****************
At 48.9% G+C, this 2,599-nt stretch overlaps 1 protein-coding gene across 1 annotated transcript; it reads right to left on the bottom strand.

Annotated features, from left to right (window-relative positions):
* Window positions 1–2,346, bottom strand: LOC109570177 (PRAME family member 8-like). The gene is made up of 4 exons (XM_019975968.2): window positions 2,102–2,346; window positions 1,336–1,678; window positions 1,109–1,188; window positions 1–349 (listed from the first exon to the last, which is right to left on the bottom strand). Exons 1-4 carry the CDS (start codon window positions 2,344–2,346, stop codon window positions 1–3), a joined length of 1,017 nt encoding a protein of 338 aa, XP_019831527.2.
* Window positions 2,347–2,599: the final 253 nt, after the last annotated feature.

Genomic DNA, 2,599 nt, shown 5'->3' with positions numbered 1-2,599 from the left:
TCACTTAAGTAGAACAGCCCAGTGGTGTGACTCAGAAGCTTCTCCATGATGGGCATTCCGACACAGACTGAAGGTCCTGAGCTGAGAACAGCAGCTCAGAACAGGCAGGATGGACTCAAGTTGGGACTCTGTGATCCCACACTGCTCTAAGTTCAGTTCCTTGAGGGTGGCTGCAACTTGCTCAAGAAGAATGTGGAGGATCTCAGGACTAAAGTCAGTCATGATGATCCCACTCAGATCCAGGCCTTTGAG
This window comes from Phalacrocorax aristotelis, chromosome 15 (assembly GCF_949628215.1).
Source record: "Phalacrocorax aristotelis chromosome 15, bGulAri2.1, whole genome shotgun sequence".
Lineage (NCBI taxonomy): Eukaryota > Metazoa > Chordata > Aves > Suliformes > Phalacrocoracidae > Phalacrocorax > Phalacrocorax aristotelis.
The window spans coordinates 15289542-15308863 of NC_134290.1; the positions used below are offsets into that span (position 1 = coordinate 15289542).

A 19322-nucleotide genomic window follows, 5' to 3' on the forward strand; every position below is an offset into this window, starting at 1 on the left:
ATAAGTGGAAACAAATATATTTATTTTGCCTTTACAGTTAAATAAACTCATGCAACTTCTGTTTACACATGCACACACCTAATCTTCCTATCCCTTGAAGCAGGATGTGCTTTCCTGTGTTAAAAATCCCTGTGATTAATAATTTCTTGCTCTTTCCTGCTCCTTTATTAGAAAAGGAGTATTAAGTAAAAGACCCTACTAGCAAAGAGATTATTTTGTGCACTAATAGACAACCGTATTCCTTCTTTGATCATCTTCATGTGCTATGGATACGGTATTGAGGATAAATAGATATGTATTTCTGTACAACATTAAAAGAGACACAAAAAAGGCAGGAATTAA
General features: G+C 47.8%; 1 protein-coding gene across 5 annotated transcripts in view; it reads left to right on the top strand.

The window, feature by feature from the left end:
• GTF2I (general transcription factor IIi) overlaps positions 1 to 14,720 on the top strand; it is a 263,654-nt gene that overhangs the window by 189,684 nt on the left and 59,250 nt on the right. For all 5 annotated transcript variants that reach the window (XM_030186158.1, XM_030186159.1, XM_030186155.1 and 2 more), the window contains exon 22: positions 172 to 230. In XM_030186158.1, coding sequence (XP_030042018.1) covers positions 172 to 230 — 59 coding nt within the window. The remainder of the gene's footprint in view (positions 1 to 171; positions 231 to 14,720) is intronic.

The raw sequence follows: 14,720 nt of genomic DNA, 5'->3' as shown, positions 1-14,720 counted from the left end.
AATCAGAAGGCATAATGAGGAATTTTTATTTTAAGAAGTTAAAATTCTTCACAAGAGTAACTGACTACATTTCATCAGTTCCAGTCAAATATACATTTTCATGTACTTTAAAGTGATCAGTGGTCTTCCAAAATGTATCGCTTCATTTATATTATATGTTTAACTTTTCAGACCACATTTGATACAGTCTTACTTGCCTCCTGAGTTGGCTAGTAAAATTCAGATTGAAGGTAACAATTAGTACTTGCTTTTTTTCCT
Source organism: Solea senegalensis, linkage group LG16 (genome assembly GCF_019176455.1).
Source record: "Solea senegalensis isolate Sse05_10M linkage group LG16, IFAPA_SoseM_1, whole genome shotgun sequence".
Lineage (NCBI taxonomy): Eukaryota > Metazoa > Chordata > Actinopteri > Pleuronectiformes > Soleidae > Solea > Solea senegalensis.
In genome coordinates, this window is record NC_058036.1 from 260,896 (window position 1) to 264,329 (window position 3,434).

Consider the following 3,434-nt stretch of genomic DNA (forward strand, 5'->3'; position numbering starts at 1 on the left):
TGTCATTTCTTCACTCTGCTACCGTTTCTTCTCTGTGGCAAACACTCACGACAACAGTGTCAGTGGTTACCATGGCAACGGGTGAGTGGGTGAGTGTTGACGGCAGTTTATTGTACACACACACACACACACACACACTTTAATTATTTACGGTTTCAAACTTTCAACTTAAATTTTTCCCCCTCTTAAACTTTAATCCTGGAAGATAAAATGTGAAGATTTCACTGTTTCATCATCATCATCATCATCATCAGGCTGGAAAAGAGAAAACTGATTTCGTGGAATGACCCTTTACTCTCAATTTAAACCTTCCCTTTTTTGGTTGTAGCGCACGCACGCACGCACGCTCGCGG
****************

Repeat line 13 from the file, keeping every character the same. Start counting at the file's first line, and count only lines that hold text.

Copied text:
General features: G+C 47.8%; 1 protein-coding gene across 5 annotated transcripts in view; it reads left to right on the top strand.